Industry bosses warned on Monday that it would take “a week to 10 days” for fuel supplies to return to normal at filling stations in London and the south-east, while army drivers prepared to help with deliveries.
Gordon Balmer, executive director of the Petrol Retailers Association (PRA), said severe “pinches” remained in and around the capital, where about a quarter of the sites were completely dry yesterday.
He said BP garages were the most affected, but we know they are fixing it.
The PRA represents approximately 5,500 of the UK’s 8,300 petrol stations. Mr Balmer also said there was “a good chance” of a recurrence of deficiencies before Christmas as drivers fill up before long drives to visit family or friends.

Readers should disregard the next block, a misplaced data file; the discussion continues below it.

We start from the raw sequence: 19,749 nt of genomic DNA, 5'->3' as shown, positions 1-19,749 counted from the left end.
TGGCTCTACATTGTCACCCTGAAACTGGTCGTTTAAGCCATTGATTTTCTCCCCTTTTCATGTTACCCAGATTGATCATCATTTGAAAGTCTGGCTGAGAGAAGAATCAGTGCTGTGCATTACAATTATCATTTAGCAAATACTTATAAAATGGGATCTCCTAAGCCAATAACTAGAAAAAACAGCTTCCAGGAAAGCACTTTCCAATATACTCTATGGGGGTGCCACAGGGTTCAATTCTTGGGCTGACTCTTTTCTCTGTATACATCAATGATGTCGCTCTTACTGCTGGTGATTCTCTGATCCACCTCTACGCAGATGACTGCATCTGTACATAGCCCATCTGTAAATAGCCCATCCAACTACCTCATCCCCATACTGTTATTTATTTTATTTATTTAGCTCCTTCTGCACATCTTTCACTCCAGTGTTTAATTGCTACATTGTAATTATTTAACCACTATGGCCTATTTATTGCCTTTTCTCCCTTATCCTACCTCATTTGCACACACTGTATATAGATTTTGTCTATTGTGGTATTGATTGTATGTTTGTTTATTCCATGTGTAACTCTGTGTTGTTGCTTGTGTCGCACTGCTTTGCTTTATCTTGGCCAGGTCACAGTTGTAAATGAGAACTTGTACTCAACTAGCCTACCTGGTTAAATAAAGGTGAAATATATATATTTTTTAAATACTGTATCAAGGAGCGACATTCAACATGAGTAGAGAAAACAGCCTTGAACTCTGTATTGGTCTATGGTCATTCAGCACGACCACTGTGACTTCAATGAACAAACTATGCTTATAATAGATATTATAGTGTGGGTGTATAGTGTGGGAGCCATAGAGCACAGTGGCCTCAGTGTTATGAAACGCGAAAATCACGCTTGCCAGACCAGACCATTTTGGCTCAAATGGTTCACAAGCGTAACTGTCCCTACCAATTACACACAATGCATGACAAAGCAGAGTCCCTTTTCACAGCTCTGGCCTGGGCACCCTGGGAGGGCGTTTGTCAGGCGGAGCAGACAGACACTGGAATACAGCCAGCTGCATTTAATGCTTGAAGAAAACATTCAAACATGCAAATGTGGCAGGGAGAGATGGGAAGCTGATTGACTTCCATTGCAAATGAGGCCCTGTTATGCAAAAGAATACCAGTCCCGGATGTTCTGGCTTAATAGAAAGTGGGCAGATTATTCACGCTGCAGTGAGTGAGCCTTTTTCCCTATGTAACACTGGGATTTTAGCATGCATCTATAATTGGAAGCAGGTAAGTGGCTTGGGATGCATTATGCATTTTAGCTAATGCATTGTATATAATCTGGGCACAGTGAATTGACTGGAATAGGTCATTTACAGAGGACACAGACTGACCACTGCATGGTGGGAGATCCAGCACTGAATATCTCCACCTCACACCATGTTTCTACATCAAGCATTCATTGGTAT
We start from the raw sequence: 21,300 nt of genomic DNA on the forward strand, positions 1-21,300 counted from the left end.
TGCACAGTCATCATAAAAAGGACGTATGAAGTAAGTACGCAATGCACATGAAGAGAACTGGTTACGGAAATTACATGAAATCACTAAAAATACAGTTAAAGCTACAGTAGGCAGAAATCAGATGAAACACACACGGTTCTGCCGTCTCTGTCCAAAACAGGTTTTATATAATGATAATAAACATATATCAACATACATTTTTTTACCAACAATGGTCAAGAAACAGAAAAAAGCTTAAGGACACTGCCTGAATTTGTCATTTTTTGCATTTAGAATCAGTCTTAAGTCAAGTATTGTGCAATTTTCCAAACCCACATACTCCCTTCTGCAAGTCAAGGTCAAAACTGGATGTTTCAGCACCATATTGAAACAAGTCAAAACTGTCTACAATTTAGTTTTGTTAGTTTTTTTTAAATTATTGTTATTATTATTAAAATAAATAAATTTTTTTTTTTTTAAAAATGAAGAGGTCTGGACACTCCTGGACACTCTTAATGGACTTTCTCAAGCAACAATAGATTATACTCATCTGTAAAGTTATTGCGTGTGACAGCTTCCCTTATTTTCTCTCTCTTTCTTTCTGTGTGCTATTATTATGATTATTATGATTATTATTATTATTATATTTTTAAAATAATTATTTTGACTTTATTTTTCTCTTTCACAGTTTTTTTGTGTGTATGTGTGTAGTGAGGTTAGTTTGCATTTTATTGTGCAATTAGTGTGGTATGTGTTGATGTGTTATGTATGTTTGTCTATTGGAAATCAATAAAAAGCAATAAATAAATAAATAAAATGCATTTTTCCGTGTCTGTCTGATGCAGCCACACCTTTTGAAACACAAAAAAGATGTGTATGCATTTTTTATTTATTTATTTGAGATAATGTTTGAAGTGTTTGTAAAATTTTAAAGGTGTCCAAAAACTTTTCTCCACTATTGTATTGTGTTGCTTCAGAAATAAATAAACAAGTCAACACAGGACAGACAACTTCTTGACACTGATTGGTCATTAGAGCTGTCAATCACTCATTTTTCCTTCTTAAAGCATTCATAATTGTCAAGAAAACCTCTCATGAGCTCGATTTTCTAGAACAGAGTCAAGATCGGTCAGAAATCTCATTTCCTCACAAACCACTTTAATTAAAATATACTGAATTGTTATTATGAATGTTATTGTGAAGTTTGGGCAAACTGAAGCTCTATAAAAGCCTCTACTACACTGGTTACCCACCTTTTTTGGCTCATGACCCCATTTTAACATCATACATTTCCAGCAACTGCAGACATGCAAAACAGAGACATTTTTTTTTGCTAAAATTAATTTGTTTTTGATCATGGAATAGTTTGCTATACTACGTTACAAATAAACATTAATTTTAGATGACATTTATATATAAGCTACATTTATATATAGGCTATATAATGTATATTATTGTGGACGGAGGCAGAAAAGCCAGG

He told Sky News: “Everyone is pulling out all the stops to make sure we have enough supplies … Some people will need to think, do I need fuel now or do I plan to so I can go next week or so. Get fuel once the situation settles down?”
Mr Balmer was speaking when the first soldiers arrived at the Bunsfield oil depot in Hertfordshire after a week of training with the petroleum industry logistics company Hoyers in Thurrock, Essex. Soldiers in uniform and wearing face masks were seen walking near the gate of the Hertfordshire Oil Storage Terminal on Monday morning.
Most of the army’s drivers will deliver petrol and diesel to London and the forecourt of the south-east.
In total, 200 military personnel – half of them drivers – are being deployed in Operation Escaline, which was originally designed to deal with shortcomings after Brexit was completed in January.
Chancellor Rishi Sunak insisted the fuel situation was improving. He told LBC radio: “This is a situation that is improving, these are the facts.”